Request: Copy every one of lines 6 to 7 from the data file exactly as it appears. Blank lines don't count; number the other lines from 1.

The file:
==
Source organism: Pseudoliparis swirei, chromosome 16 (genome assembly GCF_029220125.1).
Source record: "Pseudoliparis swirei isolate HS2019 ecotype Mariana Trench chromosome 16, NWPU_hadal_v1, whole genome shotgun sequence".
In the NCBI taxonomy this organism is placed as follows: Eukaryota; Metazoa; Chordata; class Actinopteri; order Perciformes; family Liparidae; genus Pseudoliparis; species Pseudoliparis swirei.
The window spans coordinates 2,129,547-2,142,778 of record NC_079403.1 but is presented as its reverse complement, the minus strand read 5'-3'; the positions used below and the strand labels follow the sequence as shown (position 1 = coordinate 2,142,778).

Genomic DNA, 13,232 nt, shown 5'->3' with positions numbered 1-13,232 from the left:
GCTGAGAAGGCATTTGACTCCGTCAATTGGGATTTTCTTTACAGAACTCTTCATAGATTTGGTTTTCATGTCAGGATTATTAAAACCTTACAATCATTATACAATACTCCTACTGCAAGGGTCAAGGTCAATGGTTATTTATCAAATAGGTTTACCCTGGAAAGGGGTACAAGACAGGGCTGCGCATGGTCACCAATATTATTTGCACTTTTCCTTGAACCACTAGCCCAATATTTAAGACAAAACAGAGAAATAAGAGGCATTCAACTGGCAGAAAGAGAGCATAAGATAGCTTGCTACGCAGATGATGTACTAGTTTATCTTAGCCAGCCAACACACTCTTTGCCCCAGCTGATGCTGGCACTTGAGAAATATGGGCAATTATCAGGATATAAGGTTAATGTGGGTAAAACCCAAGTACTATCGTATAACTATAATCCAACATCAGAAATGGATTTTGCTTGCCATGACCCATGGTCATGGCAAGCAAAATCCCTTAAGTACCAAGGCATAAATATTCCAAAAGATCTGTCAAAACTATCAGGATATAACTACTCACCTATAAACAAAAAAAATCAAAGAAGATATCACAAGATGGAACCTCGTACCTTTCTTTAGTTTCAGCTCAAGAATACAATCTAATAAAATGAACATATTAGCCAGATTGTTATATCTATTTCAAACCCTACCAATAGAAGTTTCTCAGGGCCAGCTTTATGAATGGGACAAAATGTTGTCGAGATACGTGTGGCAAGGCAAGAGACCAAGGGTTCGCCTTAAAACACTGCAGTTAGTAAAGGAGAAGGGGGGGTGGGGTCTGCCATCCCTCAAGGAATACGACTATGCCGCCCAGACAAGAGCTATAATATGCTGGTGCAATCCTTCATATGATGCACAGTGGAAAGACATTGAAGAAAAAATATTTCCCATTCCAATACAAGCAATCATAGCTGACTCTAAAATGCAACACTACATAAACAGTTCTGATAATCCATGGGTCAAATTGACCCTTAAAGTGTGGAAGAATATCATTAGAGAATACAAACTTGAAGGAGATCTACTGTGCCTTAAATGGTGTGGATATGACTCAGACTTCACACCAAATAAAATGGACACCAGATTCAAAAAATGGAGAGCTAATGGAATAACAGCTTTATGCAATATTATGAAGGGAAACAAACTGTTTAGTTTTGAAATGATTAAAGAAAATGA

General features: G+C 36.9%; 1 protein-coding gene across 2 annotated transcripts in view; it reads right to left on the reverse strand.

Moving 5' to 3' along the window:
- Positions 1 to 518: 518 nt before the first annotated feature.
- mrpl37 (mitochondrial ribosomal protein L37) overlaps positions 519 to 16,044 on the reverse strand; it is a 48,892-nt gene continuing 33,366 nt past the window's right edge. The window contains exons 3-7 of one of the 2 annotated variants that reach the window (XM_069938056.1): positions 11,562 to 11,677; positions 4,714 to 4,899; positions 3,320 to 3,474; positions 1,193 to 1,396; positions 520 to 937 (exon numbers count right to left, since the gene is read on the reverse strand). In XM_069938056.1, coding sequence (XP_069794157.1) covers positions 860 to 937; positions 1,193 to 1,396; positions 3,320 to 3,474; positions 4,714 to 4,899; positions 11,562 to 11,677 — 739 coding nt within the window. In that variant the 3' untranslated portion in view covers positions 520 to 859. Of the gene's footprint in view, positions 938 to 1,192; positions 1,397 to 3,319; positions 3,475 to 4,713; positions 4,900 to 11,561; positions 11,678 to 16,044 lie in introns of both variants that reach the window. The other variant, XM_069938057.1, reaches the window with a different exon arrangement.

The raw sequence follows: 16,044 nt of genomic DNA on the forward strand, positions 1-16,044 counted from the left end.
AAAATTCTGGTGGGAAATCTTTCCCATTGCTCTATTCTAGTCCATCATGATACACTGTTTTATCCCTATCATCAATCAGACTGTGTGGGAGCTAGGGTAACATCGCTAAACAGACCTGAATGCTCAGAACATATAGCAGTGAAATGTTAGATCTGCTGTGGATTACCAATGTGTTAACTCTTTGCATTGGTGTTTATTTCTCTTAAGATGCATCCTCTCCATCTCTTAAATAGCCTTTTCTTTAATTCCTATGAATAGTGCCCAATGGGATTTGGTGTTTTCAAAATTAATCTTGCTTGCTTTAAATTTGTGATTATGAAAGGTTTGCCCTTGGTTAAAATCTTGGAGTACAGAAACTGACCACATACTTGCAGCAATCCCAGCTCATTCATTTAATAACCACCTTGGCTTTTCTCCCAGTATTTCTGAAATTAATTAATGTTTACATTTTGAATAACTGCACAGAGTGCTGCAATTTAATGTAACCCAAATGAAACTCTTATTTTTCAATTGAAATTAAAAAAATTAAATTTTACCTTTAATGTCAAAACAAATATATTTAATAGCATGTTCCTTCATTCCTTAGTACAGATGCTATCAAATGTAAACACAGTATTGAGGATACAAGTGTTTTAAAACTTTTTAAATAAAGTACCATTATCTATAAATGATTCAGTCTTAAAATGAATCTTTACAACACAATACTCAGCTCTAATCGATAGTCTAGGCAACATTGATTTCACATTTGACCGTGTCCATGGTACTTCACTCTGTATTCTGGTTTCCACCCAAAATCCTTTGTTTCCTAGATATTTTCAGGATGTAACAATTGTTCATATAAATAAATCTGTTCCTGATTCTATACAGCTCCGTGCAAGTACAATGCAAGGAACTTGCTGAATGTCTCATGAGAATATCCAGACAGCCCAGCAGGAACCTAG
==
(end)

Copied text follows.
GCTGAGAAGGCATTTGACTCCGTCAATTGGGATTTTCTTTACAGAACTCTTCATAGATTTGGTTTTCATGTCAGGATTATTAAAACCTTACAATCATTATACAATACTCCTACTGCAAGGGTCAAGGTCAATGGTTATTTATCAAATAGGTTTACCCTGGAAAGGGGTACAAGACAGGGCTGCGCATGGTCACCAATATTATTTGCACTTTTCCTTGAACCACTAGCCCAATATTTAAGACAAAACAGAGAAATAAGAGGCATTCAACTGGCAGAAAGAGAGCATAAGATAGCTTGCTACGCAGATGATGTACTAGTTTATCTTAGCCAGCCAACACACTCTTTGCCCCAGCTGATGCTGGCACTTGAGAAATATGGGCAATTATCAGGATATAAGGTTAATGTGGGTAAAACCCAAGTACTATCGTATAACTATAATCCAACATCAGAAATGGATTTTGCTTGCCATGACCCATGGTCATGGCAAGCAAAATCCCTTAAGTACCAAGGCATAAATATTCCAAAAGATCTGTCAAAACTATCAGGATATAACTACTCACCTATAAACAAAAAAAATCAAAGAAGATATCACAAGATGGAACCTCGTACCTTTCTTTAGTTTCAGCTCAAGAATACAATCTAATAAAATGAACATATTAGCCAGATTGTTATATCTATTTCAAACCCTACCAATAGAAGTTTCTCAGGGCCAGCTTTATGAATGGGACAAAATGTTGTCGAGATACGTGTGGCAAGGCAAGAGACCAAGGGTTCGCCTTAAAACACTGCAGTTAGTAAAGGAGAAGGGGGGGTGGGGTCTGCCATCCCTCAAGGAATACGACTATGCCGCCCAGACAAGAGCTATAATATGCTGGTGCAATCCTTCATATGATGCACAGTGGAAAGACATTGAAGAAAAAATATTTCCCATTCCAATACAAGCAATCATAGCTGACTCTAAAATGCAACACTACATAAACAGTTCTGATAATCCATGGGTCAAATTGACCCTTAAAGTGTGGAAGAATATCATTAGAGAATACAAACTTGAAGGAGATCTACTGTGCCTTAAATGGTGTGGATATGACTCAGACTTCACACCAAATAAAATGGACACCAGATTCAAAAAATGGAGAGCTAATGGAATAACAGCTTTATGCAATATTATGAAGGGAAACAAACTGTTTAGTTTTGAAATGATTAAAGAAAATGA

General features: G+C 36.9%; 1 protein-coding gene across 2 annotated transcripts in view; it reads right to left on the reverse strand.